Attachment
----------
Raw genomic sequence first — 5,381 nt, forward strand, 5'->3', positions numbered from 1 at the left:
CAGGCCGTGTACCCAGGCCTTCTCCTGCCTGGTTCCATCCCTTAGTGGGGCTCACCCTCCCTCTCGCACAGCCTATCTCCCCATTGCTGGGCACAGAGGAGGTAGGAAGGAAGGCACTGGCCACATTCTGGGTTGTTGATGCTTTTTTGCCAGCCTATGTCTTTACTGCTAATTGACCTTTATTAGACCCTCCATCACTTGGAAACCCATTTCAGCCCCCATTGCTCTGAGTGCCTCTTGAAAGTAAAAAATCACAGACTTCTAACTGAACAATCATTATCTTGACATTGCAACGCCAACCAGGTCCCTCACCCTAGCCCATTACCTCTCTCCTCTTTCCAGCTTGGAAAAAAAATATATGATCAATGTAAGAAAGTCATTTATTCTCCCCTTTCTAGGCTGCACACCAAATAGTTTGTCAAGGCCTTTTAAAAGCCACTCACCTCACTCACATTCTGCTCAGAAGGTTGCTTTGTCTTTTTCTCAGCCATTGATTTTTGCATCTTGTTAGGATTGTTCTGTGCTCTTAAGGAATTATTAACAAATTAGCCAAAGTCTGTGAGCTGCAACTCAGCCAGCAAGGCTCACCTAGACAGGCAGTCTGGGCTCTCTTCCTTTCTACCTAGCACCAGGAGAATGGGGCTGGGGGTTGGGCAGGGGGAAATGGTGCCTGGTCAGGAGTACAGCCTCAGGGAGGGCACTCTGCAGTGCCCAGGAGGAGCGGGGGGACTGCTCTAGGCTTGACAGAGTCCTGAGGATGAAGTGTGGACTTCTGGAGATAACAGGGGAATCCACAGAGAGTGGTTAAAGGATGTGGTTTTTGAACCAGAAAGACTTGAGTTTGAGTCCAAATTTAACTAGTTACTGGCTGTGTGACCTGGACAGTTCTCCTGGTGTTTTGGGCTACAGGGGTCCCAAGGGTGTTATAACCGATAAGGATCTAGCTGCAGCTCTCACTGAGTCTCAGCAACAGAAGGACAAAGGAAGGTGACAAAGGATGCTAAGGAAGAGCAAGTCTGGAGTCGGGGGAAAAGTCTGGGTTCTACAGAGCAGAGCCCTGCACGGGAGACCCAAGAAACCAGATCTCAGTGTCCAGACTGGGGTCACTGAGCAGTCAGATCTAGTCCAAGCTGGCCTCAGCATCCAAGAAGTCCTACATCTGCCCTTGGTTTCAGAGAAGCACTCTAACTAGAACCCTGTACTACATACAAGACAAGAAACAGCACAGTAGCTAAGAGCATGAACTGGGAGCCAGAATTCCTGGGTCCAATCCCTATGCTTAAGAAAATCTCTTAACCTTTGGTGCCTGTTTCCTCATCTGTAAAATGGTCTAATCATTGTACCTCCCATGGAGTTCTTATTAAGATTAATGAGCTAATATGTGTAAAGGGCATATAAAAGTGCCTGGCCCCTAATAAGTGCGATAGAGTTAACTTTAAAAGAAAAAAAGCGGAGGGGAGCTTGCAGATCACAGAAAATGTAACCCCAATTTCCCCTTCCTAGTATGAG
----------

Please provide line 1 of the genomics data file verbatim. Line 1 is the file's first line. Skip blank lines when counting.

Raw genomic sequence first — 5,381 nt, forward strand, 5'->3', positions numbered from 1 at the left: